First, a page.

The Internet can appear to be a private place— we Facebook, watch YouTube, and even do banking in seeming seclusion. In reality, the Net is as public as Times Square, and as dangerous as the shadiest parts of any city in the world.
This the first realization in becoming a wise Netizen: if you wouldn’t share it with Jerry on a Central Park bench, then don’t share it online.
The problems are getting worse. In 2009, the amount of money lost to online criminal activity almost doubled in the US. 14% of reported crime was identity theft.
You’ve seen the commercials: ID theft is a boogeyman that inspires fear, and even unnecessary spending.
How does it happen? There are several ways— your ID could be stolen by a virus that scans your computer’s cache for data, then sends it back to the thief. Or, in a scam called “phishing”, you could give it away through a fake web page claiming to be from a bank or company.
So I need ID theft protection, right? Well…
The company LifeLock recently settled a lawsuit with 34 state Attorney Generals over misleading statements about its services. Apparently, their $10/month fee did not include credit monitoring, theft protection, or prevent unauthorized changes to accounts.
What did it do? It made a lot of money for them.
But protecting against online thievery is a lot like its real-world counterpart. It isn’t such an arcane practice that consumers must subscribe to a special service.
Say you take a stroll in Times Square. You put your wallet in your front pocket to keep it close by, and take as little cash as you need. You walk in well-lighted areas. You avoid eye contact with strange people.
Common sense, right? There are equivalents for the online world:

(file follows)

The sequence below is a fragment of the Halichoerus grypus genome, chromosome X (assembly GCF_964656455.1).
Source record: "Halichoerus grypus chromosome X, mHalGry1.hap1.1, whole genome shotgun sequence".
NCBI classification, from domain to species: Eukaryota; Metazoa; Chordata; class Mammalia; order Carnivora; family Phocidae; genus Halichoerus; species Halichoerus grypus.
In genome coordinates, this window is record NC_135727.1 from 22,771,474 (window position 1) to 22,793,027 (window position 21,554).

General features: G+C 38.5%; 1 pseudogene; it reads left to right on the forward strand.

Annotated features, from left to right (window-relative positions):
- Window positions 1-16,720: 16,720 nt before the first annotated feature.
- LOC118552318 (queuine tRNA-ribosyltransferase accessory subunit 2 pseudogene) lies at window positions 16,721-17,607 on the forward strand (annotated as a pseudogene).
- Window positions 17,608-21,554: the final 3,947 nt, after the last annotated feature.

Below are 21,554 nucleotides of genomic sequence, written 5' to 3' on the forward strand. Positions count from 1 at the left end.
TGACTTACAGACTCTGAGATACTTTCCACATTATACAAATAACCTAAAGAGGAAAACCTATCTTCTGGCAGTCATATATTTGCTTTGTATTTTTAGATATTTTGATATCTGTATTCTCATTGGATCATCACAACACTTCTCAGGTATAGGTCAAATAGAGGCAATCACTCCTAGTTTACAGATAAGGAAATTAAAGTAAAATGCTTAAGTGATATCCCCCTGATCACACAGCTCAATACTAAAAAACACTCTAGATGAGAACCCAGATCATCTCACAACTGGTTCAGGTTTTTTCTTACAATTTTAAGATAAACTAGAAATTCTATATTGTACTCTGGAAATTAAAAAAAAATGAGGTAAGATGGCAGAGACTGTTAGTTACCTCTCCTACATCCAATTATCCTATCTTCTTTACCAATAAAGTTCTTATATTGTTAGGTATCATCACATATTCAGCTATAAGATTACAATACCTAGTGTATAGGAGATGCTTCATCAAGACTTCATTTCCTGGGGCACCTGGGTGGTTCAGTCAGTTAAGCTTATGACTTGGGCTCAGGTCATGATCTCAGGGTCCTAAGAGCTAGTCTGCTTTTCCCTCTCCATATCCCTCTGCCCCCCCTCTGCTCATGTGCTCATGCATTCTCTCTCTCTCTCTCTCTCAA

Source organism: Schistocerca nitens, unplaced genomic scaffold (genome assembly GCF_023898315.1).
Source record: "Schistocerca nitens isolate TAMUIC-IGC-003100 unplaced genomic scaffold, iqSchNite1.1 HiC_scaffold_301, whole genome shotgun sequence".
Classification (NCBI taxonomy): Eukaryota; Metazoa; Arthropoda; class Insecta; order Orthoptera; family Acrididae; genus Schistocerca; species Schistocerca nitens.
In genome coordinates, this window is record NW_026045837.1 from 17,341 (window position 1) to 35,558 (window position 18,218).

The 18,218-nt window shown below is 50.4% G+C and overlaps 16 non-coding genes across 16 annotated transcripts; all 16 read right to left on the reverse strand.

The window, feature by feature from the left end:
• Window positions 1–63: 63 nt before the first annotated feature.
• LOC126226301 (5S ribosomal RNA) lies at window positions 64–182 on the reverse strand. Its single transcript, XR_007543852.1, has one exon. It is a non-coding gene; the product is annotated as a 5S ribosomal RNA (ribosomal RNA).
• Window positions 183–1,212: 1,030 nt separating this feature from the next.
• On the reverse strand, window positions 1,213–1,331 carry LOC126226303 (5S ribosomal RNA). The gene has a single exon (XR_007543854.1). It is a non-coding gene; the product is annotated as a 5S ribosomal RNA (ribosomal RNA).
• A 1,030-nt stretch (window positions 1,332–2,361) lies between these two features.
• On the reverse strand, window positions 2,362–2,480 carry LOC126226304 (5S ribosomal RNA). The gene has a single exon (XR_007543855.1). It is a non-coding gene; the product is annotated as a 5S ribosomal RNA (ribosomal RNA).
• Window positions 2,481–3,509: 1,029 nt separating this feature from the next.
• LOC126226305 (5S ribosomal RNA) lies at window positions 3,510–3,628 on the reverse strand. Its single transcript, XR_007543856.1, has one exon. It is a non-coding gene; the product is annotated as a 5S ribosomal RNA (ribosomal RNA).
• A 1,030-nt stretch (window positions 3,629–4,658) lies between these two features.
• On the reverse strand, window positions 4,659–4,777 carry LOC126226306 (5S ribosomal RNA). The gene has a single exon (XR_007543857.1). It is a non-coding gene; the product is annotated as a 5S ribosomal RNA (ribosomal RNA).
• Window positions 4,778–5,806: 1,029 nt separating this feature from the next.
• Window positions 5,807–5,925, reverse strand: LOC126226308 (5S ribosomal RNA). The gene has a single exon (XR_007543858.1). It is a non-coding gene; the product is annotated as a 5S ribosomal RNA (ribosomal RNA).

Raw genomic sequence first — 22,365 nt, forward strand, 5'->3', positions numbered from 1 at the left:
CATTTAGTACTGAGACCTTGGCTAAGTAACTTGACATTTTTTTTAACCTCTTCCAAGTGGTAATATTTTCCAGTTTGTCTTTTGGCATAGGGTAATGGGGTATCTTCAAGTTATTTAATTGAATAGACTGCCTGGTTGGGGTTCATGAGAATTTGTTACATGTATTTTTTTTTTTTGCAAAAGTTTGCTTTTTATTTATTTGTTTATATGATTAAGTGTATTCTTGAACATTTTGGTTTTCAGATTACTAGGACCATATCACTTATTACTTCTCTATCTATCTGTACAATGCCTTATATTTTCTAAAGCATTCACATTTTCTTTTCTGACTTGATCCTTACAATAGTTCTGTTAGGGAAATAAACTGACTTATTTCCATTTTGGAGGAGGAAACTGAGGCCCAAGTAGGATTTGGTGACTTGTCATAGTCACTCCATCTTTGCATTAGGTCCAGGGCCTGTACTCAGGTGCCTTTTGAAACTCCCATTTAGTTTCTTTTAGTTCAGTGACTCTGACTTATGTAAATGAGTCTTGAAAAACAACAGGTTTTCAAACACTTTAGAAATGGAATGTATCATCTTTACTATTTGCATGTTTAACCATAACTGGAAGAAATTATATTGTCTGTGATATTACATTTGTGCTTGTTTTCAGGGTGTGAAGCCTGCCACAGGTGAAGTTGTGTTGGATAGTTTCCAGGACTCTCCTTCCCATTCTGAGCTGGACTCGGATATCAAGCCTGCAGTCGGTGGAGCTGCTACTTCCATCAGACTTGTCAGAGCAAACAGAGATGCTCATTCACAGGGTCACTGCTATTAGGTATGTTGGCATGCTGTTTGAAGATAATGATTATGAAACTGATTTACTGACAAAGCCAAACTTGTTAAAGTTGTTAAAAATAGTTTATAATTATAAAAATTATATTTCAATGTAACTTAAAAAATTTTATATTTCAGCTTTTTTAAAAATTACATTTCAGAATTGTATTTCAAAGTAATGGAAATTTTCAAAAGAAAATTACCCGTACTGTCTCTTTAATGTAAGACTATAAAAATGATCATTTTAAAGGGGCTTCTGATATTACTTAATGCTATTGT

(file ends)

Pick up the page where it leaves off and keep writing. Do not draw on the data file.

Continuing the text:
Check your credit report regularly. You get one free report per year from annualcreditreport.com.
Run anti-virus and anti-malware software, and keep it updated.
Regularly delete your computer’s cache and history.
Be skeptical of sites asking for personal info.
Don’t give out private data on public networks, like at libraries and coffee-shops.
Read your credit card bills! Seems like a no-brainer, but some of us don’t.
[And if you caught the reference to The Zoo Story, you win serious kudos.]
Anyway: my name is Alexander Carl. I am a recent graduate of the University of North Carolina at Chapel Hill, where I spent four blissful years earning a degree in Communication Studies. Now I face the real world of economic downturns, student loans, and the absence of “academic” camaraderie.
Yet I refuse to be bummed. My economic philosophy is to live simply, save, and maximize whatever I can. Consumer culture is undeniably pervasive, but you don’t have to sell your soul to co-exist with it— there is great power from using your economic resources wisely.
I started writing when I figured out how to hold a pencil. Since then I’ve written short stories, poetry, screenplays, and have blogged. In fact, three of my screenplays have been produced into short films, two of which I directed. I’m no stranger to the media, having served as a DJ at a freeform radio station and worked as a crew member for live TV.
Pastimes include traveling (I’ll visit virtually anywhere), swimming, jogging, hiking, and hunkering down with a good movie.
Overall I’m a peaceful person, though not in a creepy New Agey way. I get my energy from music, good conversation, and the outdoors (I was an active Boy Scout, earning my Eagle). I consider myself “inquisitive” and “wry”, and for the sake of autobiography I’ll assume that I am.